Azure Translator in SPFx

This article provides steps to implement the Azure translation in the SharePoint Framework (SPFx) web part, generally, Azure translate is translating text in real-time across more than 60 languages, powered by the latest innovations in machine translation. Support a wide range of use cases, such as translation for call centers, multilingual conversational agents, or in-app communication.

You can create a free trial to access this Azure Cognitive Services, click this link to navigate and check more details about this translate service

Create a new web part project

Open power shell and run following comment to create a new web part by running the Yeoman SharePoint Generator

yo @microsoft/sharepoint

When prompted:

Enter the webpart name as your solution name, and then select Enter.
Select Create a subfolder with solution name for where to place the files.
Select Y to allow the solution to be deployed to all sites immediately.
Select N on the question if solution contains unique permissions.
Select WebPart as the client-side component type to be created.

The next set of prompts ask for specific information about your web part:

Enter your web part name, and then select Enter.
Enter your web part description, and then select Enter.
Select React framework as the framework you would like to use, and then select Enter.

Start Visual Studio Code (or your favorite code editor) within the context of the newly created project folder.

cd .\web part name\
code .

Install the library and required dependencies

npm install jquery

Update the react component

Import the npm translate module in the src\webparts\spfxAzureTranslator\components\SpfxAzureTranslator.tsx also, you have to get the Azure API secret key from Azure to use this service.

import * as React from 'react';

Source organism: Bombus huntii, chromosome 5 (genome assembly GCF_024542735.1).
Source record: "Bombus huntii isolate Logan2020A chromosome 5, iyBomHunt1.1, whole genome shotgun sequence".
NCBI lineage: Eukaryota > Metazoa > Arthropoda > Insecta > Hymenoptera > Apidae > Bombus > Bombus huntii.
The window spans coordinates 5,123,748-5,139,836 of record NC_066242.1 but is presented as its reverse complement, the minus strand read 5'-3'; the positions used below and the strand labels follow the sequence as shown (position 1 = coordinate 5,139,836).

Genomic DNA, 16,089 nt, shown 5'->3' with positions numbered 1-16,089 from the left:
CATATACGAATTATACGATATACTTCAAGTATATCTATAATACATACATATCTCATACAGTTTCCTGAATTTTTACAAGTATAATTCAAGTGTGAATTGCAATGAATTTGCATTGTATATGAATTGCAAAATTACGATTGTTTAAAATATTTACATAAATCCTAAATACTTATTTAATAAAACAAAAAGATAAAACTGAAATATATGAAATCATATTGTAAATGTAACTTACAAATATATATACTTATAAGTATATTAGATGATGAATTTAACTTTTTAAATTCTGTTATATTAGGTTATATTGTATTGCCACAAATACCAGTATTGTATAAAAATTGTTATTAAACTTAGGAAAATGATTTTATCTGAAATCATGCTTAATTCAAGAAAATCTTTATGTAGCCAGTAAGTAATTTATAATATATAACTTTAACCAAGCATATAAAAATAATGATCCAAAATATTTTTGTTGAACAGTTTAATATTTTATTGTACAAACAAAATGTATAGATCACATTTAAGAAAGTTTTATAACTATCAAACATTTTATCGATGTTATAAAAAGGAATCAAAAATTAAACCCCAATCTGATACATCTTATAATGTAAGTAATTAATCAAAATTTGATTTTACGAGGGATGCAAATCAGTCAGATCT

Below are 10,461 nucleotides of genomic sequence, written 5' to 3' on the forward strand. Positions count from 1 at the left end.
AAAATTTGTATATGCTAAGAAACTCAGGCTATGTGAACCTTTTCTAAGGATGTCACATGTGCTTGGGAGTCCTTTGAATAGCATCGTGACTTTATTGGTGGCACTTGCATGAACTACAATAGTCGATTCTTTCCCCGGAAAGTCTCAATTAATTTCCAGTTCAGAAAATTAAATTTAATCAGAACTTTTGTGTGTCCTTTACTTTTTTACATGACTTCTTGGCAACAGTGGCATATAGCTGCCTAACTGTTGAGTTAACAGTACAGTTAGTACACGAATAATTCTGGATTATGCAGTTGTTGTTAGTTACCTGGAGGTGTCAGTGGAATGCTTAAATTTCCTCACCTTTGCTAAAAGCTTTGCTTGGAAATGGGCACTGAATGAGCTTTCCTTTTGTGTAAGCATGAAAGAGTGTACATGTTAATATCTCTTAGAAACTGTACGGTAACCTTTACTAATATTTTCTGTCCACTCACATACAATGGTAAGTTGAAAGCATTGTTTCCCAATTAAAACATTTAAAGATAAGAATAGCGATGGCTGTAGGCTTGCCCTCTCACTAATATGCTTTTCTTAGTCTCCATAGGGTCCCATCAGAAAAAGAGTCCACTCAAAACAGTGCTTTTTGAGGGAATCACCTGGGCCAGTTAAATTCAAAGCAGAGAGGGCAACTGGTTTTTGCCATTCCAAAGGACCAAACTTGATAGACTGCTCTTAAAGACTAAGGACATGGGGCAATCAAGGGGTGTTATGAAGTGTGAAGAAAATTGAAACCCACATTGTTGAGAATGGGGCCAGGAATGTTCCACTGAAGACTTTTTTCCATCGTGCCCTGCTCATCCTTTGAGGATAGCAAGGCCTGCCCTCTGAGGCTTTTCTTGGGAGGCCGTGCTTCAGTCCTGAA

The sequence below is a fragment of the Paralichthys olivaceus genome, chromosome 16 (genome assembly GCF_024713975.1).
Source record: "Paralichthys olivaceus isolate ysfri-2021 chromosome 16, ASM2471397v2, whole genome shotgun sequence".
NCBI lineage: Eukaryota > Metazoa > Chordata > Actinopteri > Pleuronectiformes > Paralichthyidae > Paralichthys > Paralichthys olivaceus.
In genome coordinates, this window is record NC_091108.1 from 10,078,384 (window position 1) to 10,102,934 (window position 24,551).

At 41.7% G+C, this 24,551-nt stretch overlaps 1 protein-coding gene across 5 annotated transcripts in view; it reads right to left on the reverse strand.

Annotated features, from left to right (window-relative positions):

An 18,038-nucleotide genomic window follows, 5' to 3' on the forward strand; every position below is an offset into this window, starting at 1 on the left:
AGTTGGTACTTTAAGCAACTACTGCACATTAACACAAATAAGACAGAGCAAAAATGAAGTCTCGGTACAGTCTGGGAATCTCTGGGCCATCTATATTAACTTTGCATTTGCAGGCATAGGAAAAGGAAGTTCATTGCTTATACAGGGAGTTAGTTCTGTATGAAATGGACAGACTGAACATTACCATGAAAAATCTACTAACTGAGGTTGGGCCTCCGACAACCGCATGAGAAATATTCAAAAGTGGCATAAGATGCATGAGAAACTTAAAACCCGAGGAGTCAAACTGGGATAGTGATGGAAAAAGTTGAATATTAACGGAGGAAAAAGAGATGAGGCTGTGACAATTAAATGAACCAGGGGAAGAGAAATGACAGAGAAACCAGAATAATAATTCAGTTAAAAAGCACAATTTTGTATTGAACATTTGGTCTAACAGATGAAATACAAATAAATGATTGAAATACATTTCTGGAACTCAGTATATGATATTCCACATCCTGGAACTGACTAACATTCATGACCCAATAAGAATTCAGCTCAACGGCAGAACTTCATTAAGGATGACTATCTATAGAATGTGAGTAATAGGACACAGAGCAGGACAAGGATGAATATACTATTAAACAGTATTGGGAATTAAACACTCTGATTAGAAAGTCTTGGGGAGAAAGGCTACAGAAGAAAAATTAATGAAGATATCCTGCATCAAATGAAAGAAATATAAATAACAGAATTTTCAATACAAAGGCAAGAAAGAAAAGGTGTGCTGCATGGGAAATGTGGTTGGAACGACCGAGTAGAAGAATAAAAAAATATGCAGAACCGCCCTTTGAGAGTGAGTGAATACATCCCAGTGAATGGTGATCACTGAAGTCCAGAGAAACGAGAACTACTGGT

import styles from './SpfxAzureTranslator.module.scss';
import { ISpfxAzureTranslatorProps } from './ISpfxAzureTranslatorProps';
import { ISpfxAzureTranslatorState } from './ISpfxAzureTranslatorState';
import { Stack, IStackProps, IStackStyles } from 'office-ui-fabric-react/lib/Stack';
import { TextField } from 'office-ui-fabric-react/lib/TextField';
import { IDropdownOption, Dropdown } from 'office-ui-fabric-react';
import $ from "jquery";


const stackStyles: Partial<IStackStyles> = { root: { width: 650 } };
const stackTokens = { childrenGap: 50 };
const columnProps: Partial<IStackProps> = {
  tokens: { childrenGap: 15 },
  styles: { root: { width: 300 } },
};
const smallcolumnProps: Partial<IStackProps> = {
  tokens: { childrenGap: 15 },
  styles: { root: { width: 180 } },
};

export default class SpfxAzureTranslator extends React.Component<ISpfxAzureTranslatorProps, ISpfxAzureTranslatorState> {
  constructor(props: ISpfxAzureTranslatorProps, state: ISpfxAzureTranslatorState) {
    super(props);
    this.state = ({ toLanguage: '', content: '', userinput: '', langarr: [] })
    this._getSupportedLangualge();
  }

  private async _getSupportedLangualge() {
    $.get({
      url: 'https://api.cognitive.microsofttranslator.com/languages?api-version=3.0&scope=translation'
    })
      .done((languages: any): void => {
        let droparr: IDropdownOption[] = []
        let langobjs = languages.translation;
        for (var key in langobjs) {
          if (langobjs.hasOwnProperty(key)) {